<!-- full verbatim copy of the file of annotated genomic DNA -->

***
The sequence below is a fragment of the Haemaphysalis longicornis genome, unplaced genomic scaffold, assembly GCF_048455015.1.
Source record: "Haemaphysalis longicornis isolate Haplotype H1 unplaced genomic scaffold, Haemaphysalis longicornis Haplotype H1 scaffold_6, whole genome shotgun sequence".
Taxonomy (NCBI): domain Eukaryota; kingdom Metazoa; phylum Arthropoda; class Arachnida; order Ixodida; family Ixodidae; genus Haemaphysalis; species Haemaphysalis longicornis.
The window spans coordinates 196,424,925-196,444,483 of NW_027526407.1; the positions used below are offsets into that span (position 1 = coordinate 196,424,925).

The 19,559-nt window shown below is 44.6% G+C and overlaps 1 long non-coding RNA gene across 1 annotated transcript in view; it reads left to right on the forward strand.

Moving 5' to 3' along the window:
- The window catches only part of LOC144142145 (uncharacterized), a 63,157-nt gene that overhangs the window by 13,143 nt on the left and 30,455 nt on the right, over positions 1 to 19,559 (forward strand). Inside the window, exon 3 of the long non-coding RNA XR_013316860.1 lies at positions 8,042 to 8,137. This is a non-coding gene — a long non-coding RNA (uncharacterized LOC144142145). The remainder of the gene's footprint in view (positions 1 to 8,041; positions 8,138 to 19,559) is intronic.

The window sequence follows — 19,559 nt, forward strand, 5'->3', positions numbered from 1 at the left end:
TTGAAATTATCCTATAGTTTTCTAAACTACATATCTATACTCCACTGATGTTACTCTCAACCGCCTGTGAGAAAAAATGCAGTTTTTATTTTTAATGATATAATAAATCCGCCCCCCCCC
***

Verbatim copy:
The sequence below is a fragment of the Haemaphysalis longicornis genome, unplaced genomic scaffold, assembly GCF_048455015.1.
Source record: "Haemaphysalis longicornis isolate Haplotype H1 unplaced genomic scaffold, Haemaphysalis longicornis Haplotype H1 scaffold_6, whole genome shotgun sequence".
Taxonomy (NCBI): domain Eukaryota; kingdom Metazoa; phylum Arthropoda; class Arachnida; order Ixodida; family Ixodidae; genus Haemaphysalis; species Haemaphysalis longicornis.
The window spans coordinates 196,424,925-196,444,483 of NW_027526407.1; the positions used below are offsets into that span (position 1 = coordinate 196,424,925).

The 19,559-nt window shown below is 44.6% G+C and overlaps 1 long non-coding RNA gene across 1 annotated transcript in view; it reads left to right on the forward strand.

Moving 5' to 3' along the window:
- The window catches only part of LOC144142145 (uncharacterized), a 63,157-nt gene that overhangs the window by 13,143 nt on the left and 30,455 nt on the right, over positions 1 to 19,559 (forward strand). Inside the window, exon 3 of the long non-coding RNA XR_013316860.1 lies at positions 8,042 to 8,137. This is a non-coding gene — a long non-coding RNA (uncharacterized LOC144142145). The remainder of the gene's footprint in view (positions 1 to 8,041; positions 8,138 to 19,559) is intronic.

The window sequence follows — 19,559 nt, forward strand, 5'->3', positions numbered from 1 at the left end:
TTGAAATTATCCTATAGTTTTCTAAACTACATATCTATACTCCACTGATGTTACTCTCAACCGCCTGTGAGAAAAAATGCAGTTTTTATTTTTAATGATATAATAAATCCGCCCCCCCCC